Science Fair Project Encyclopedia
The Bridge on the River Kwai
Le Pont de la Rivière Kwai (The Bridge over the River Kwai) is a novel by Pierre Boulle, published in 1954, that won France's "Prix Ste Beuve." It dramatizes the plight of Allied prisoners of war during World War II forced to build the 258-mile Death Railway by Japanese forces.
An Anglo-American film in English based on the book appeared in 1957 and the name was changed slightly, to The Bridge on the River Kwai. The film portrays a group of British captives in a Japanese POW camp forced to build a railway bridge spanning the River Kwai in Thailand. It was filmed in Ceylon (now Sri Lanka) and England.
The story is based on a real event, the building in 1942 of a railway bridge over the Mae Klong (not the Kwai) in the Thai town of Kanchanaburi. This was part of a project to link existing Thai and Burmese railway lines to create a route from Bangkok, Thailand to Rangoon, Burma (now Myanmar) to support the Japanese occupation of Burma. About a hundred thousand conscripted Asian labourers and 16,000 prisoners of war died on the whole project, which was nicknamed the Death Railway.
- Alec Guinness : Colonel Nicholson
- Sessue Hayakawa : Col. Saito
- William Holden : Shears
- Jack Hawkins : Maj. Warden
- James Donald : Maj. Clipton
- Geoffrey Horne : Lt. Joyce
- Peter Williams : Capt. Reeves
- André Morell : Col. Green
- John Boxer : Maj. Hughes
- Percy Herbert : Pvt. Grogan
- Harold Goodwin : Pvt. Baker
- Ann Sears : Nurse at Ceylon hospital
- Heihachiro Okawa : Capt. Kanematsu
- Keiichiro Katsumoto : Lt. Miura
- M.R.B. Chakrabandhu : Yai
The plot of the film is built around a fictional destruction of the wooden bridge by prisoner sabotage. In reality, a parallel steel bridge was added a few months after the wooden bridge was completed, and both were destroyed by Allied aerial bombing, the steel bridge first. The steel bridge has been repaired and is still in use.
The destruction of the bridge in the film was accomplished by blowing up a full-sized bridge as a real train drove over it. This may have been the first time such a scene had been attempted without model shots since the silent film era. (Buster Keaton's The General includes an almost identical scene.)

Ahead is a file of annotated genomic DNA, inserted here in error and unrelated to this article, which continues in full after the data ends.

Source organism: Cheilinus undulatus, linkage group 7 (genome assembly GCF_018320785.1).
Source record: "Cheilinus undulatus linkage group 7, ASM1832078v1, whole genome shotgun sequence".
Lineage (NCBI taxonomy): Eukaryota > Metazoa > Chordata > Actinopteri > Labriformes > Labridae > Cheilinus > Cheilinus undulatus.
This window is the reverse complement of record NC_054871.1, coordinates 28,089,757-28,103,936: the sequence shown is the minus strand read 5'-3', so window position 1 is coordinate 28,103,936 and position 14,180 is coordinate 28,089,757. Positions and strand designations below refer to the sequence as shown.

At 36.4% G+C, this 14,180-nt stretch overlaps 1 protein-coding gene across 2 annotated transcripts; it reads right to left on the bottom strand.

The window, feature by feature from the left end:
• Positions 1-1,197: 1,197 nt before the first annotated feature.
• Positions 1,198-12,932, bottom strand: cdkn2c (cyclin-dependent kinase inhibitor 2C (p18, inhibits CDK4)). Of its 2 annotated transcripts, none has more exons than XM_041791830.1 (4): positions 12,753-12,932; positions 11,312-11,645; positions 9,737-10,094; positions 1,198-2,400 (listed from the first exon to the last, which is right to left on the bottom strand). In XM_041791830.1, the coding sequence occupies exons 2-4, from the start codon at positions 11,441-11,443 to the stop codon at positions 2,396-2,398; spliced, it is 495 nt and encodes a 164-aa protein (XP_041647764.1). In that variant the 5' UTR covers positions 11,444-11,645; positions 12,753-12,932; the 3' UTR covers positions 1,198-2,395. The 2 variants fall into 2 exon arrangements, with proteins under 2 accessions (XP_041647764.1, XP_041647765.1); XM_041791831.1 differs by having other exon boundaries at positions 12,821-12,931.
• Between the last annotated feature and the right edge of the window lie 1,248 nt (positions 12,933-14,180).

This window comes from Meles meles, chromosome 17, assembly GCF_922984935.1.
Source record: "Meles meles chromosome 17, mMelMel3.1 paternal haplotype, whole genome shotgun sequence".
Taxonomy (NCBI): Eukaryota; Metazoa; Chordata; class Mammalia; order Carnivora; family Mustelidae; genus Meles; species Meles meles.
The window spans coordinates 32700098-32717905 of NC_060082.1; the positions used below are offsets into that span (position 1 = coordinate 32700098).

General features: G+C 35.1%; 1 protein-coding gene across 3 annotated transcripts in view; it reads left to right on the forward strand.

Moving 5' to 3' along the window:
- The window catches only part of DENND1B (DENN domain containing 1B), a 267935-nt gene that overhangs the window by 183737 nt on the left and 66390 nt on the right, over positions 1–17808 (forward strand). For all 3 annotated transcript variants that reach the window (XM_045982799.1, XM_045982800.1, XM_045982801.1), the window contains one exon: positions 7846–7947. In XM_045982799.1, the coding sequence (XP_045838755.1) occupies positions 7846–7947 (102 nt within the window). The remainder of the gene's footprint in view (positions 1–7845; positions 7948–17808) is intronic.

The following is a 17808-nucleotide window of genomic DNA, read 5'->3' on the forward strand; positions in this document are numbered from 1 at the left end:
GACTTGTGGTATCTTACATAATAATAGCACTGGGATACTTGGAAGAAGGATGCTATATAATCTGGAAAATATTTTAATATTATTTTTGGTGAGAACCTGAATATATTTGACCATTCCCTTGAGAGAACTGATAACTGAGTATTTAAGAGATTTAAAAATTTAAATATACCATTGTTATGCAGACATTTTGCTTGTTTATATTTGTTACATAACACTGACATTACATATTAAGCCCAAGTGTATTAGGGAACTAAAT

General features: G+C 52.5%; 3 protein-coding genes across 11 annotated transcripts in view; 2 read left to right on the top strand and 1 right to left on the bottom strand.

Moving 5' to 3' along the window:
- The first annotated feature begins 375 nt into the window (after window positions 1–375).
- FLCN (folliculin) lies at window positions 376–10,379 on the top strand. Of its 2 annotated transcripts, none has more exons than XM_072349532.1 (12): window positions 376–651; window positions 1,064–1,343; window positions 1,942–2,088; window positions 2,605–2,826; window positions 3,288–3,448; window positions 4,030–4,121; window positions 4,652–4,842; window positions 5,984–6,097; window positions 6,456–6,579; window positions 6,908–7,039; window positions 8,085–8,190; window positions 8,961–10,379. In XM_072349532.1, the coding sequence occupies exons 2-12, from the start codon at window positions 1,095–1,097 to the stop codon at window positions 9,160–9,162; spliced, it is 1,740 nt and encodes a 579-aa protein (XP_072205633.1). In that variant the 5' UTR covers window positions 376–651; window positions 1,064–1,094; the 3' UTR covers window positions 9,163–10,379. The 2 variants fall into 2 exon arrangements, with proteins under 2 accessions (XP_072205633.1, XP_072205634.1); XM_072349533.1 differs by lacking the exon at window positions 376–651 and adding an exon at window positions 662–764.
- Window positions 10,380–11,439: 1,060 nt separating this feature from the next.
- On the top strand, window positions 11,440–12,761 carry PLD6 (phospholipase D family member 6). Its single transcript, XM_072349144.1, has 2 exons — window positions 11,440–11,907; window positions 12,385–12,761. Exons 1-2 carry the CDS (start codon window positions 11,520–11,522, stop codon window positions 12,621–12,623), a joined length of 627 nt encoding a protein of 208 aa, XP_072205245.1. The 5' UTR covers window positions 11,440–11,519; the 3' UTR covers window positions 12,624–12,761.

One memorable feature of the movie is the tune that is whistled by the POW's—the "Colonel Bogey March"—and is now widely associated with the movie, and even sometimes referred to as the "River Kwai March". Besides serving as an example of British fortitude and dignity in the face of privation, it suggested (whether or not intended by the screenwriters) a specific symbol of defiance to many movie-goers of the period: WW II veterans (and many of their baby-boom sons) thought of the tune as that of a mockery of Japan's principal ally.
- Academy Award for Best Picture
- BAFTA Award for Best Picture
- Golden Globe Award for Best Motion Picture - Drama
- New York Film Critics Circle Awards for Best Film
- Academy Award for Directing (David Lean)
- Directors Guild of America Award for Outstanding Directorial Achievement in Motion Pictures (David Lean, Assistants: Gus Agosti & Ted Sturgis )
- Golden Globe Award for Best Director - Motion Picture (David Lean)
- New York Film Critics Circle Awards for Best Director (David Lean)
- Academy Award for Best Actor (Alec Guinness)
- Golden Globe Award for Best Actor - Motion Picture Drama (Alec Guinness)
- New York Film Critics Circle Awards for Best Actor (Alec Guinness)
- Academy Award for Best Cinematography - Jack Hildyard
- Academy Award for Film Editing - Peter Taylor
- Academy Award for Original Music Score - Malcolm Arnold
- Academy Award for Writing Adapted Screenplay - Pierre Boulle - Carl Foreman - Michael Wilson
- Academy Award for Best Supporting Actor (Sessue Hayakawa)
- Golden Globe Award Best Actor in a Supporting Role in a Motion Picture (Sessue Hayakawa)
- Grammy Award for Best Soundtrack Album, Dramatic Picture Score or Original Cast (Malcolm Arnold)
The screenwriters, Carl Foreman and Michael Wilson , were on the Hollywood blacklist and could only work secretly. Pierre Boulle, who did not speak English, was given screen credit for adapting his own novel, and the Oscar was awarded to him. Only in 1984 did the Academy rectify the situation by awarding the Oscar to Foreman and Wilson retrospectively (and posthumously in both cases, although Foreman did live long enough to know that it was going to happen). At about the same time a new release of the film finally gave them proper screen credit.
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